5 of BP’s biggest Gulf oil spill PR blunders

The company has finally reached a settlement with Gulf coast states, five years after the Deepwater Horizon spill, but will its reputation ever recover?

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The US Attorney General has said that the sum agreed, an eye-watering $18.7 billion, is the largest to be paid by a single company in U.S. history.

Never mind the cost in financial terms, though: Will BP ever truly recover the cost it caused to itself in terms of its questionable PR handling? For years, pundits and college lecturers have been citing the poor public relations management in the face of the Deep Water crisis as a textbook “how not to do it.”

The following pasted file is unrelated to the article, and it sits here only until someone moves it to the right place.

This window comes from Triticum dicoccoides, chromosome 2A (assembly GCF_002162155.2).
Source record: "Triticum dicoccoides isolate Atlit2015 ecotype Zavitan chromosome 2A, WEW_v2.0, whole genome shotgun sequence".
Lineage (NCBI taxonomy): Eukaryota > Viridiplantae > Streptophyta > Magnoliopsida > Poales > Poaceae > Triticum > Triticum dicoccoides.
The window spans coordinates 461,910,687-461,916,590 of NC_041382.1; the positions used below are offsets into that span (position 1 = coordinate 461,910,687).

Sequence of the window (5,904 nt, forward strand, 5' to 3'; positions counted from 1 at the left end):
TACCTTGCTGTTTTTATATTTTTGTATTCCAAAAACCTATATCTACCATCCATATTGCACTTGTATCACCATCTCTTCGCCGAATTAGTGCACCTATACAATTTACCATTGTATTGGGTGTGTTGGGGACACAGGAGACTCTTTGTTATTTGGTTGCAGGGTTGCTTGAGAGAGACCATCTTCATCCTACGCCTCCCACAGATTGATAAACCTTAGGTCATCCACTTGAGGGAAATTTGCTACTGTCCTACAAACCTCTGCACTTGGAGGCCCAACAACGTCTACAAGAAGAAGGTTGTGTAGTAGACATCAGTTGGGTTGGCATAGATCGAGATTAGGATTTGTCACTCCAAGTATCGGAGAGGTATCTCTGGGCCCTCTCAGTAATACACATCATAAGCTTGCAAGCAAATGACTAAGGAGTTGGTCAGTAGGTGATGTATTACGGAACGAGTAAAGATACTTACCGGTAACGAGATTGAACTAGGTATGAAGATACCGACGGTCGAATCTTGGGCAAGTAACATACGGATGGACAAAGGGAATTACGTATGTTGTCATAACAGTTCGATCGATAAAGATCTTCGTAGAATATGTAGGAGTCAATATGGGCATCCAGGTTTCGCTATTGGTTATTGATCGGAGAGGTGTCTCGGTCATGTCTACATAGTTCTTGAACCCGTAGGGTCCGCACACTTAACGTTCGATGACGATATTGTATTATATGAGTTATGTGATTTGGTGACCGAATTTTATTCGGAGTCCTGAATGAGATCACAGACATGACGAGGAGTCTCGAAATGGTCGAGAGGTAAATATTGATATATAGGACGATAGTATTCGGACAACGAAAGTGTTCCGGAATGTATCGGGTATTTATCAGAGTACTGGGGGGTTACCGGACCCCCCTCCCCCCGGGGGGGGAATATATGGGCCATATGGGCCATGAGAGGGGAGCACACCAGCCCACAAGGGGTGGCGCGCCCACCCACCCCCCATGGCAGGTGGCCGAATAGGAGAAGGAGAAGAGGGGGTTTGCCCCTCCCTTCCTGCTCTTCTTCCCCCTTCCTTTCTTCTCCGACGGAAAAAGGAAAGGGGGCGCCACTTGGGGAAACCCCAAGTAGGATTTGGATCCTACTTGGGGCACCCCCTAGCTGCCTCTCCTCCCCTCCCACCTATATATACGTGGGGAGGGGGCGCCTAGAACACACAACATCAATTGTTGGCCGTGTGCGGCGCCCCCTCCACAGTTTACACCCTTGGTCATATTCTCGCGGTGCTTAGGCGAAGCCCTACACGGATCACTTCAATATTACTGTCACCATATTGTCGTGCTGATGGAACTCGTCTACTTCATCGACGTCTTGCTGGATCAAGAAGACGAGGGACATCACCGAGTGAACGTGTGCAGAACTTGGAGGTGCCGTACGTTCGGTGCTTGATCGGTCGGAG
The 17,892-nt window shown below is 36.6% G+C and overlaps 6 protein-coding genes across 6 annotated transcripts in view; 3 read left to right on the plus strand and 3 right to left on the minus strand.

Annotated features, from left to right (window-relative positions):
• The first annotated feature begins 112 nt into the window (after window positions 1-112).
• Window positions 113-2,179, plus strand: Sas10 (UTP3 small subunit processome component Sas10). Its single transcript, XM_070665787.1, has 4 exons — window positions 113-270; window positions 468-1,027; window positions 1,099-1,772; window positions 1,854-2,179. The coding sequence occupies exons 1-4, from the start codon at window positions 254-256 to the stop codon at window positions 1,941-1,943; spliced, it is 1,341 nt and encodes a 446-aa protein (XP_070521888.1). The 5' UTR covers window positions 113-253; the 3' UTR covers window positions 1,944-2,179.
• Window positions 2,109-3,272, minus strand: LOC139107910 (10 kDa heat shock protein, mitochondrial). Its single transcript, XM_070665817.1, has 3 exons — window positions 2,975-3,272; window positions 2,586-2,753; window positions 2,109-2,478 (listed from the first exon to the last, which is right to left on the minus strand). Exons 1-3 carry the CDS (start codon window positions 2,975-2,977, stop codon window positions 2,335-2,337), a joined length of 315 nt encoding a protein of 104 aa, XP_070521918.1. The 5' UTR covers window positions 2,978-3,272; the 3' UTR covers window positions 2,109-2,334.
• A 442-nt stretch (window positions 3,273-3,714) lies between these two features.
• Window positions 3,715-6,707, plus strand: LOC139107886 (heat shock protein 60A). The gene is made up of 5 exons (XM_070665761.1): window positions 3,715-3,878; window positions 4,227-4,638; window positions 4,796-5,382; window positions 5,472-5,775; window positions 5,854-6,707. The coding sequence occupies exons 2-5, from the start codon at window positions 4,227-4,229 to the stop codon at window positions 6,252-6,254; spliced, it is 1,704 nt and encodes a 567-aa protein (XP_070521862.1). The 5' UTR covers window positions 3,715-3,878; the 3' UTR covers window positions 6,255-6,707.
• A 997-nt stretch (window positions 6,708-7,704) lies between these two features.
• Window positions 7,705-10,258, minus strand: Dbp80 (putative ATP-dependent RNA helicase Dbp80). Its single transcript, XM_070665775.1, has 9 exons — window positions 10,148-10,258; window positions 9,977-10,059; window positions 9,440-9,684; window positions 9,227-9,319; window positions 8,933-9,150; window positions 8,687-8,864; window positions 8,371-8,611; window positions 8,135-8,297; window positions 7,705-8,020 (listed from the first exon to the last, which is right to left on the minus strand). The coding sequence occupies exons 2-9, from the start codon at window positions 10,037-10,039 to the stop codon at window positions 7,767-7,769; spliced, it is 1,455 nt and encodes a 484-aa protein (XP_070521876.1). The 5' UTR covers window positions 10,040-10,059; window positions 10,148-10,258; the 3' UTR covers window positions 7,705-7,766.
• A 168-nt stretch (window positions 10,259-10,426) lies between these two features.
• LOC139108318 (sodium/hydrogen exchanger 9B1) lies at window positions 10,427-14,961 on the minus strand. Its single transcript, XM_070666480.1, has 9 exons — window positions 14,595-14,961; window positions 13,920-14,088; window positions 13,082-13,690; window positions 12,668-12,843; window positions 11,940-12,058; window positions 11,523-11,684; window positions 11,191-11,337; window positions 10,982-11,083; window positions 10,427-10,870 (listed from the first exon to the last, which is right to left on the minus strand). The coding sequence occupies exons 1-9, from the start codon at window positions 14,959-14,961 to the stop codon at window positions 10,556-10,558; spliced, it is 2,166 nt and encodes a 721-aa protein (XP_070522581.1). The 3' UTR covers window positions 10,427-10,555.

Remember those comments from the disgruntled CEO who said: “I’d like my life back”?

Here’s five ways in which BP got it so wrong, and what can be learned from those mistakes:

1. Failure to prepare.

One of the comments made many times by analysts was how little the company seemed to be geared up to handle a crisis of this nature.

Given the type of industry, one would have thought that even the simplest analysis of strengths, weaknesses, opportunities and threats would have pointed to this such disaster as a possible scenario, around which the comms team should have always been prepared to respond.

However big your company, knowing your areas of crisis susceptibility is vital.

2. Manipulation (or lack of true knowledge) of the facts.

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